me twenty enlisted men. Colonel Jewell fell mortally wounded while leading a sabre charge through a narrow pass in the mountains near the head of Cove Creek just as darkness was coming on.
Captain J. K. Hudson, Assistant Adjutant General of Colonel Weir's brigade, who had been on several bold adventures with Colonel Jewell during the day, was only a few yards from him when he fell. The gorges in the mountains through which we were pressing the enemy made our pursuit of him exceedingly difficu or fence, behind which were posted a large body of rebel infantry.
It was the grandest sight I ever saw-our bright sabres gleaming in the sunlight of that lovely afternoon.
This short action took place on the open prairie, and as I was near Colonel Weir and our batteries, a few hundred yards to the left of Col. Jewell's position, I could see every movement as distinctly as if I were watching two of our cavalry regiments going into a sham battle.
In the presence of the enemy he never sought a
at the cost of so many lives and of so much toil and suffering?
Is it because the present Commanding General did not direct the movements of our army in gaining the splendid victories that we have won?
The jealousies of military rivals have already in other instances been a curse to our arms.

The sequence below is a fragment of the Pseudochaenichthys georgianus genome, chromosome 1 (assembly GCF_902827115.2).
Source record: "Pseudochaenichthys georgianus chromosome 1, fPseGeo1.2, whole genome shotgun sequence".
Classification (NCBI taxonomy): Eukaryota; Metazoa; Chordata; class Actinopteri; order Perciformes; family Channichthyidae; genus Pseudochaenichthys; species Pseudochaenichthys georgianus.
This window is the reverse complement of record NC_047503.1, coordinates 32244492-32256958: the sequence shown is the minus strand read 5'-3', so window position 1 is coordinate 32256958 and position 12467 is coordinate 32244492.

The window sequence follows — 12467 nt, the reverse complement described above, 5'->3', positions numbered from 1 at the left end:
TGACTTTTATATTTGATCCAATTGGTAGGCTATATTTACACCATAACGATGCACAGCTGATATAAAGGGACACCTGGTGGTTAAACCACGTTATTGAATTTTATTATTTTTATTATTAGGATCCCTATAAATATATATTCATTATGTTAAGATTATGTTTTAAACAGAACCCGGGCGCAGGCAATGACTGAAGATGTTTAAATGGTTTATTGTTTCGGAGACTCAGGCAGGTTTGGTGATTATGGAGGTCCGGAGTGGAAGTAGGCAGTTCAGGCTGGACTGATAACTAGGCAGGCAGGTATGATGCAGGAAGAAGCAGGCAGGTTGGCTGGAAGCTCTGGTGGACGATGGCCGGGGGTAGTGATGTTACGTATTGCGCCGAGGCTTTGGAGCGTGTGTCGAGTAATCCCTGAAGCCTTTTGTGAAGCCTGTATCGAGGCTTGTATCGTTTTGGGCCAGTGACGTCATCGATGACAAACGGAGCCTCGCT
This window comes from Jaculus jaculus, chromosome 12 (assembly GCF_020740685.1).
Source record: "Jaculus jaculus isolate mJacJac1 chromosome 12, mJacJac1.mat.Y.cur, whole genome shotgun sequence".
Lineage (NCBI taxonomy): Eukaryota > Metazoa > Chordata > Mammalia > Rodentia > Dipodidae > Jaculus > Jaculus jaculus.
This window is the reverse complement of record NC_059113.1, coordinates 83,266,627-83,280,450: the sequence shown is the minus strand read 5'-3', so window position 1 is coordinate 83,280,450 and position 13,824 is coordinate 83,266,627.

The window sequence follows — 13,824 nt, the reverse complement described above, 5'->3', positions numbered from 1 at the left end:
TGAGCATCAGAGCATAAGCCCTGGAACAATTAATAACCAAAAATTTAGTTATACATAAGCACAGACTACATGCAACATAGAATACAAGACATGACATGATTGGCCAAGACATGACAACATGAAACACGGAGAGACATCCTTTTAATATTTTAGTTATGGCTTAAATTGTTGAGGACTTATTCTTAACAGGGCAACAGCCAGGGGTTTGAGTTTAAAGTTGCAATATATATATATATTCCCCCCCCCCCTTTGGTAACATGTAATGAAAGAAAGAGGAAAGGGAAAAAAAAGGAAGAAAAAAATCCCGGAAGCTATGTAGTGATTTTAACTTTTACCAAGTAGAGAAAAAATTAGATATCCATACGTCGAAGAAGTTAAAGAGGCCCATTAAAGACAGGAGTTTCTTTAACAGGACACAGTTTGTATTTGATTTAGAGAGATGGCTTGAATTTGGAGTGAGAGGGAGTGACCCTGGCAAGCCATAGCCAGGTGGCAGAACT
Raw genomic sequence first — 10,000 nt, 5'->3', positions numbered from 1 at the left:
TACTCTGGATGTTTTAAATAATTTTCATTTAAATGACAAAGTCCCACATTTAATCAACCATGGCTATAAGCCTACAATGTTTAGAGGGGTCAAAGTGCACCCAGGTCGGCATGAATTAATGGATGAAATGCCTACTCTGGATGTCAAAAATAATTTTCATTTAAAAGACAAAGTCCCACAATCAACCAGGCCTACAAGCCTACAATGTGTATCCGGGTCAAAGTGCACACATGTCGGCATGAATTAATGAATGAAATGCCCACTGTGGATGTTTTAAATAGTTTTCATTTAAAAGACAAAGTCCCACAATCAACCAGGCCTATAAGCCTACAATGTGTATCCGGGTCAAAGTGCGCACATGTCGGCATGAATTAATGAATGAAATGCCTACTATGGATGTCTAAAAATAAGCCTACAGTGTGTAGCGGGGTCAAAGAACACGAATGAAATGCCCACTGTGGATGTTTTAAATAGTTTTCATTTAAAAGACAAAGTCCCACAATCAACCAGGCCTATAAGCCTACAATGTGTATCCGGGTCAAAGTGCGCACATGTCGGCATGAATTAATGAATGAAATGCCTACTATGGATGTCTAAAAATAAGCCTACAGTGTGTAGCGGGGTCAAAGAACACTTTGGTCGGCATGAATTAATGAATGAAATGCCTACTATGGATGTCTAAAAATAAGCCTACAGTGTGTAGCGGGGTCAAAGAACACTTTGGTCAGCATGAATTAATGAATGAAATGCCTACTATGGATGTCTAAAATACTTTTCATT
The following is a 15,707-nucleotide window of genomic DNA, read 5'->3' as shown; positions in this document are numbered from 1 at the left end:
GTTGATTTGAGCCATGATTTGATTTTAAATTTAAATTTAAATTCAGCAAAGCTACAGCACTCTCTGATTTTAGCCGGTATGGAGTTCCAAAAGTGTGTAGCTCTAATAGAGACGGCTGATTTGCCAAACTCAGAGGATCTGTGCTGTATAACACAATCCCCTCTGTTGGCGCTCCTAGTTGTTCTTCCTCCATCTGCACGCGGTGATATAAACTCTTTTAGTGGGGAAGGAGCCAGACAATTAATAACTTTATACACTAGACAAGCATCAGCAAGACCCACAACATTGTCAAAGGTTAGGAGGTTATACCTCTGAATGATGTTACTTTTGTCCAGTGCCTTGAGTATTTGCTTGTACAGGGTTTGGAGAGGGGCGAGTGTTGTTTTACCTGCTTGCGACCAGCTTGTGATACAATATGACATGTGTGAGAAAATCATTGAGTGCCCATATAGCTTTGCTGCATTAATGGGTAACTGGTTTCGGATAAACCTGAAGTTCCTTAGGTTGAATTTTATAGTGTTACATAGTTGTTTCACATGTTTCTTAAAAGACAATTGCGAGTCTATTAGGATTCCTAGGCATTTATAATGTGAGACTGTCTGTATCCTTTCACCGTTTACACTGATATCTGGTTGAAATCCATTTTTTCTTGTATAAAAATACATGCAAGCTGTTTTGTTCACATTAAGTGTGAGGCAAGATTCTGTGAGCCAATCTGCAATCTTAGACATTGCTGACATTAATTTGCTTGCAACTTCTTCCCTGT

The reorganization of the Army of the Frontier, which I have already mentioned as probable, is to take place immediately.
General F. J. Herron is to command the second and third divisions, Colonel William Weir, Tenth Kansas infantry, the first division, and Colonel William A. Phillips, Third Indian regiment, the Indian division, consisting of all the Indian troops, one battalion of the Sixth Kansas cavalry, and Captain Hopkin's battery formerly attached to Colonel Cloud's brigade.
With this force I-understand that Colonel Phillips will take up a position near Maysville, Benton county, Arkansas, a little town right on the line of the Cherokee Nation.
I have been assigned to duty as Commiss
mand, the 2d of last July, and captured him with one hundred and ten of his soldiers, nearly all of whom were white men. We also captured his baggage and supply trains, in all upwards of one hundred wagons and about three hundred animals.
Colonel William Weir, Tenth Kansas infantry, who commanded the expedition, marched us two days and nights, and we struck the enemy just at dawn-some of the brightest stars were still shining-and we had him surrounded before he knew of our presence.
We reachedle we were encamped on Cowskin prairie we received information through our scouts that Colonel Standwaitie, with a force of four or five hundred Indians, was in this vicinity.
Colonel Jewell, with about three hundred cavalry, was directed by Colonel Weir to make a reconnaissance to this point.
We made a night's march, and late in the afternoon of the following day we heard that Standwaitie, with a small party of men, had just passed along the road we were on, only about an hour before.